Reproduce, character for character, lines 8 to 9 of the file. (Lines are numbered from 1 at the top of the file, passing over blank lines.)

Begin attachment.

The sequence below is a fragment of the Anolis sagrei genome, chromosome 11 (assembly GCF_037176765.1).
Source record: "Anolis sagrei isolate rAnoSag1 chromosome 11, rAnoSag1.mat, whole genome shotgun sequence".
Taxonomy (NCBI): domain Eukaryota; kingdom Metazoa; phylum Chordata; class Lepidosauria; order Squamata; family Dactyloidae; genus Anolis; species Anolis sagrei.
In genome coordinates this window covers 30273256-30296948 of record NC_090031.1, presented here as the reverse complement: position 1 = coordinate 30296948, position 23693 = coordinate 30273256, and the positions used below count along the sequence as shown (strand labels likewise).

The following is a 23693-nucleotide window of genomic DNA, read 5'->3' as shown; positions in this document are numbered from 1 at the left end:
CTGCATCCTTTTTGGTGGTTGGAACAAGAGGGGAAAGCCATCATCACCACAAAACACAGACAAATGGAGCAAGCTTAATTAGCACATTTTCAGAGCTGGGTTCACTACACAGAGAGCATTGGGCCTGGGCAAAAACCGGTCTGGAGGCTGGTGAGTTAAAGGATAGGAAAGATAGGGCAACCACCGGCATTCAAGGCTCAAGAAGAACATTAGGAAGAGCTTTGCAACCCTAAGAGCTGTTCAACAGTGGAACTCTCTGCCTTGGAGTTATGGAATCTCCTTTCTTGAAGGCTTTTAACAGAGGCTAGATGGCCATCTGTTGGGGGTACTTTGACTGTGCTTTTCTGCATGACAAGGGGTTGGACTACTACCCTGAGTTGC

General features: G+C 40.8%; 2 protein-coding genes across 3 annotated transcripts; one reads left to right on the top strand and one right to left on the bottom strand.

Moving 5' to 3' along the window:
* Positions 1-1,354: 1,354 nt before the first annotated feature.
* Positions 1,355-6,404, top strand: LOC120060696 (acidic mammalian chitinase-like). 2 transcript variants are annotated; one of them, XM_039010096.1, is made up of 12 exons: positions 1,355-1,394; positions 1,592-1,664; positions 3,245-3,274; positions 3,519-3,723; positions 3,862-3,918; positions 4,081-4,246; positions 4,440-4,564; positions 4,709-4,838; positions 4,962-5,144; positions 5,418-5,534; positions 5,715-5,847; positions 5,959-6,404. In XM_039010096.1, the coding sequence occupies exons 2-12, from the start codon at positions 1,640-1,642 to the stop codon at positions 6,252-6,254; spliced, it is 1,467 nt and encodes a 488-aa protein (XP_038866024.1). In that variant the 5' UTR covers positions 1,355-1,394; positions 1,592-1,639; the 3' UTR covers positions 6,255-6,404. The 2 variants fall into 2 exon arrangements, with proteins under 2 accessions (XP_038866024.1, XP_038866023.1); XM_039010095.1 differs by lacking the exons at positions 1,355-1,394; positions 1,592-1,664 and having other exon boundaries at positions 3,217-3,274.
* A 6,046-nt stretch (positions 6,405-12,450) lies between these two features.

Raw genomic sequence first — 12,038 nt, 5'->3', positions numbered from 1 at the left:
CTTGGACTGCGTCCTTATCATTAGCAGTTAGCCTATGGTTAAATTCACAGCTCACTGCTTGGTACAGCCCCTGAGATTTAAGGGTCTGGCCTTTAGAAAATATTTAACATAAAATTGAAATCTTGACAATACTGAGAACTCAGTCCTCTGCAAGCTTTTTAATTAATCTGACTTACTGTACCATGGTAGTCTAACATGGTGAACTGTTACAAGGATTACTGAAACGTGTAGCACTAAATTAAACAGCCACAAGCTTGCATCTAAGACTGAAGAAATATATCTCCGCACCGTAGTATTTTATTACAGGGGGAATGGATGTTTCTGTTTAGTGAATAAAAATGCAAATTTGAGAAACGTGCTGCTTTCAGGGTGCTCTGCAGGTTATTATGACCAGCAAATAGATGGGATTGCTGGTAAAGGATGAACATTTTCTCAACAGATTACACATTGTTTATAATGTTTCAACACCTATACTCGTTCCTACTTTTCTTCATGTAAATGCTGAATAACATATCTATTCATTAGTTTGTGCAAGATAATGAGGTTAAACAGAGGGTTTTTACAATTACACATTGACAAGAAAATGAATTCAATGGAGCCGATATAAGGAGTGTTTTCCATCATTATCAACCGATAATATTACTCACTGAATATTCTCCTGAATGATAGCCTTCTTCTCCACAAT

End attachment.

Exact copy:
Moving 5' to 3' along the window:
* Positions 1-1,354: 1,354 nt before the first annotated feature.